Can You Dry Whites and Colors Together

The shoes fit all of us. You’re in such a rush that you just toss all of your clothing into the dryer without bothering to separate them by color. Nevertheless, when you remove them, you find that your white garments have become pink.

Your once-white shirt is now tie-dyed, or even worse, you’ve stained it. Exactly what is going on here? It turns out there’s a reason why you shouldn’t dry your whites with your colors.

Bleeding and mingling of colors when drying can harm both the garments and the dryer. This article will let you know about can you dry whites and colors together and explain why it is essential to organize your garments before drying them.

Can You Dry Whites and Colors Together

The Science of Laundry: Sorting Your Clothes Before Drying Them

Are you curious as to why your mother always pre-sorted your clothes before washing them? Finally, it seems that she was onto something there. To preserve your garments in pristine condition, sort them before washing.

Isn’t it better to separate clothing by color or type before loading them into the dryer? It turns out there’s a scientific explanation for why colored towels shouldn’t be dried alongside white ones.

Bleeding and blending of colors when drying can harm both the garments and the dryer. Heat from a dryer will help liberate any remaining dye from damp clothing by expanding the fabric’s fibers. Now let’s find out can you dry whites and colors together. 

Can You Dry Whites and Colors Together?

Sorting your laundry into whites and colors before putting it in the washing and dryer will safeguard your items. As long as the fabric is somewhat damp, color transfer will occur.

Much like with boiling water in the washing machine, the heat from the dryer will open the fabric, allowing the dye to more easily escape and transfer to another fabric.

Crocking in the Dryer

Dark garments that are even slightly damp might bleed, and crocking can happen in the dryer. Dye transfer occurs when fabrics of different colors come into contact with each other and rub.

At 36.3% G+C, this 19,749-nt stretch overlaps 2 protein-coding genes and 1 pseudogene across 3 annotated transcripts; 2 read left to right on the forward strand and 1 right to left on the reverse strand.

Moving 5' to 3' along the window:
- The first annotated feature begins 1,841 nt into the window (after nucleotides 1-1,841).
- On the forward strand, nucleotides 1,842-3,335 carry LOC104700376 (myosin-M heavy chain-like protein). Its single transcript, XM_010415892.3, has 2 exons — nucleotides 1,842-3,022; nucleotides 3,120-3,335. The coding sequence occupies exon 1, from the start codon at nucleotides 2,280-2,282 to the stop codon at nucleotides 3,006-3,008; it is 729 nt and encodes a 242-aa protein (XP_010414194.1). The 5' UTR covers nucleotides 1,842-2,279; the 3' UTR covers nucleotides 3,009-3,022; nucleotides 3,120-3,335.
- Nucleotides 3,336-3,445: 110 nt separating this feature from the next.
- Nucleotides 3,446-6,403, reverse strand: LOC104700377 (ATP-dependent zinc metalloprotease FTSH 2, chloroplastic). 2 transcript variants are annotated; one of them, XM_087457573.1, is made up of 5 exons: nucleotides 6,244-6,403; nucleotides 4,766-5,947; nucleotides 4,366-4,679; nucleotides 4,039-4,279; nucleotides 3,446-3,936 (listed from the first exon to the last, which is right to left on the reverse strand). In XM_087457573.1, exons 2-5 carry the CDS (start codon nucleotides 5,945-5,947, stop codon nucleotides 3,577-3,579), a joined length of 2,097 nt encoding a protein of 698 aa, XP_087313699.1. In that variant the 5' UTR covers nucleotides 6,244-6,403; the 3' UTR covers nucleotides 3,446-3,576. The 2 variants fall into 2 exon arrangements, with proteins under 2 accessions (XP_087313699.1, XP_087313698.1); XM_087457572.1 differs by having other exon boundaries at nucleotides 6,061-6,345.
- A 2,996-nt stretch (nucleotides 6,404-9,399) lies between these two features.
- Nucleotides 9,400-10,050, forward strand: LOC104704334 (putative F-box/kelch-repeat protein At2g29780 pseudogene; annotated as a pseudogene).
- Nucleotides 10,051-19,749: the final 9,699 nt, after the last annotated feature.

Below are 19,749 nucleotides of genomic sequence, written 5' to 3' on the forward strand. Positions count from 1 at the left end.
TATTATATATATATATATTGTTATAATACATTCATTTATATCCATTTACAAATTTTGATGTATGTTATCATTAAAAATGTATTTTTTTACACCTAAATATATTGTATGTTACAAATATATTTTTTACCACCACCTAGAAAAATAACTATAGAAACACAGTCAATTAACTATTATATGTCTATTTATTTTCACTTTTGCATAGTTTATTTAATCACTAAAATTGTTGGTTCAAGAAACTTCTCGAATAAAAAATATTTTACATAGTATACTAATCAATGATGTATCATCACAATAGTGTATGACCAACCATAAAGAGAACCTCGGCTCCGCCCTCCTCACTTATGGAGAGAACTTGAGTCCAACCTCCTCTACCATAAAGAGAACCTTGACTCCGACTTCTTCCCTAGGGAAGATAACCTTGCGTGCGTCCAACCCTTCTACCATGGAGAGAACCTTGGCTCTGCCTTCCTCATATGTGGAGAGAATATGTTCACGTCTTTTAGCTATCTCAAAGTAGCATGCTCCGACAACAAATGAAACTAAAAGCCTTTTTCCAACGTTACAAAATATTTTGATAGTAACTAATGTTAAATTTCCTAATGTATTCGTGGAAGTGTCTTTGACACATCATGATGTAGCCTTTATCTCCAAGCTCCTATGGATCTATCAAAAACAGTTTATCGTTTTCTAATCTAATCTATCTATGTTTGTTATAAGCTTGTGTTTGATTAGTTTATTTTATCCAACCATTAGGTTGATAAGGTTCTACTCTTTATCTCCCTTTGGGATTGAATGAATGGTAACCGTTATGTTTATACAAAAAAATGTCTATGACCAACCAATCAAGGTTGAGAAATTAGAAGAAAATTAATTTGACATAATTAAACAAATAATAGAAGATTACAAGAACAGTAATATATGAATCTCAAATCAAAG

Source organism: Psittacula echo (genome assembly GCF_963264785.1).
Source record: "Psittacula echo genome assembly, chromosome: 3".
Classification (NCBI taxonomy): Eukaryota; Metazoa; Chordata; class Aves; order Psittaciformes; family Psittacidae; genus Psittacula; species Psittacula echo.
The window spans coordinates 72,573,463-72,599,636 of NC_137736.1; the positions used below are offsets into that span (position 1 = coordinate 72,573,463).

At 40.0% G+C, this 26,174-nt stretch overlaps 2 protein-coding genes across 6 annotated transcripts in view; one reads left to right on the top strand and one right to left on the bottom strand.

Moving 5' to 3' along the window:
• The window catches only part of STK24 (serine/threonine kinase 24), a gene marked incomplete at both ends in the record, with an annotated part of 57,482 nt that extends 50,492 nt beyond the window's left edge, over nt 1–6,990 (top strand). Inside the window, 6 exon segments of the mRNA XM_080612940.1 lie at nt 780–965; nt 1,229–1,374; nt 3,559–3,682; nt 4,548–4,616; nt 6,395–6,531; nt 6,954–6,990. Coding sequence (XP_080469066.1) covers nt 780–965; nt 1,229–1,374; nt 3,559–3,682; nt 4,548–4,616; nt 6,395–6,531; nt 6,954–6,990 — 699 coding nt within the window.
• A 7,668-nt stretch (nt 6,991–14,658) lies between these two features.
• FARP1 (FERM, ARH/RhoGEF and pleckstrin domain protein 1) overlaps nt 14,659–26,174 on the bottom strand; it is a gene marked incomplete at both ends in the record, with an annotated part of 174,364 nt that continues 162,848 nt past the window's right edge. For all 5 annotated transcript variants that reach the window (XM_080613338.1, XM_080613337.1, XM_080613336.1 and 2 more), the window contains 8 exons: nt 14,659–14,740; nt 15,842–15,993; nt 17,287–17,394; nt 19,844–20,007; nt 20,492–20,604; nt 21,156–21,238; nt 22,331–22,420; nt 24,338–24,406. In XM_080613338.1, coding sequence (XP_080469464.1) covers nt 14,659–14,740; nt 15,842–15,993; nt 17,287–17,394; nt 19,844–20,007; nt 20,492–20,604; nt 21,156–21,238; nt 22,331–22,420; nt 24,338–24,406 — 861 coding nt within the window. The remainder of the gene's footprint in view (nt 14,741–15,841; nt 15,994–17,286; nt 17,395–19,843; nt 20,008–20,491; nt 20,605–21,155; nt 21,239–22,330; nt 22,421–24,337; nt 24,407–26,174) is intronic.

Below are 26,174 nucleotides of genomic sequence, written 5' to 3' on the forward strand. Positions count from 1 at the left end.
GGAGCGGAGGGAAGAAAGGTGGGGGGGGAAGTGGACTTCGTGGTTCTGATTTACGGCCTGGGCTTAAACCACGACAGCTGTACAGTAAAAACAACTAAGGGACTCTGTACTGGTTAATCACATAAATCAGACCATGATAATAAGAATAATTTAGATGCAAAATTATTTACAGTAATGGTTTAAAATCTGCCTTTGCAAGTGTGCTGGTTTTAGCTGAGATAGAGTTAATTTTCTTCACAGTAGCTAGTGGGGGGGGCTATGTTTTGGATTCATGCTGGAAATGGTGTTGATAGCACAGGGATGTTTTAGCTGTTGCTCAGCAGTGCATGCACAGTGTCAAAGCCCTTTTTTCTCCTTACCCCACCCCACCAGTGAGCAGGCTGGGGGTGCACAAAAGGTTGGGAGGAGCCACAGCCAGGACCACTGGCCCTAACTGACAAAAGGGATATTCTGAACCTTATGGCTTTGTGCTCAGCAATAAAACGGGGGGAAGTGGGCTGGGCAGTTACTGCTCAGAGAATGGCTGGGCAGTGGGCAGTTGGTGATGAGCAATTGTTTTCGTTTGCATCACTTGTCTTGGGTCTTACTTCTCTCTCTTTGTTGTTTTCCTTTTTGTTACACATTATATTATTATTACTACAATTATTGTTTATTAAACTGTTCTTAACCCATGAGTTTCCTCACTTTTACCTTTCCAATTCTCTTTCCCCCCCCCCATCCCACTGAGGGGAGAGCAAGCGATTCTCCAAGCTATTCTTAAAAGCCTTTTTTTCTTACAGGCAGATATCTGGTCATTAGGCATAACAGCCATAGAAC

Crocking is a problem if you have ever encountered light blue couch stains from sitting in pants. New colors, especially those found in denim, napped materials, and pile fabrics, can clinker in the dryer because to the constant rubbing of whites and darks against one another that occurs during the tumbling process.

Should You Separate Clothes By Color?

You may have been taught to wash your whites and colors separately, but there are other factors to consider than the risk of color transfer. It’s best to keep whites, brights, lights, and darks in separate loads to preserve their vibrant colors.

But washing all of your laundry together might be rough on the textiles and leave you with a dull appearance over time. Drying clothes securely requires sorting them into distinct piles based on color and fabric.

Fabrics can be damaged by both dye transfer and the use of too large or too rough of an object. Denim’s rough texture could damage a more delicate fabric, while zippers tend to rip and fray clothing. Yet, as thin and thick things dry at different speeds, the latter could end up hurting the former.

Can You Dry Different Colors Together?

The topic of whether or not to dry garments of varying colors together arises frequently when doing laundry. You may think it’s okay to dry various colors together because drying doesn’t require water or detergent.

Drying everything at once could also seem reasonable, but it isn’t, mostly because of colorfastness and color bleeding concerns. Because of the tumbling and spinning in the dryer, it is not recommended to dry various colors together.

Dark or colorful clothes, even when only slightly damp, can transfer dye to white or pale-colored items in the dryer, just as they can in a washing machine, even after multiple washes.

Clothes that are still damp can bleed color, and sweaters can be ruined if they rub against zippered items in the tumble dryer. Eventually, the best course of action is to do as the manufacturer suggests and see what results you get with your washing.


Throwing in a load of mixed materials from the laundry can sometimes cause problems. Abrasive materials, such as bath towels, can wear down and pill lighter, smoother things, such as bedsheets. Don’t ruin your ultra-smooth leggings by washing them with a load of denim.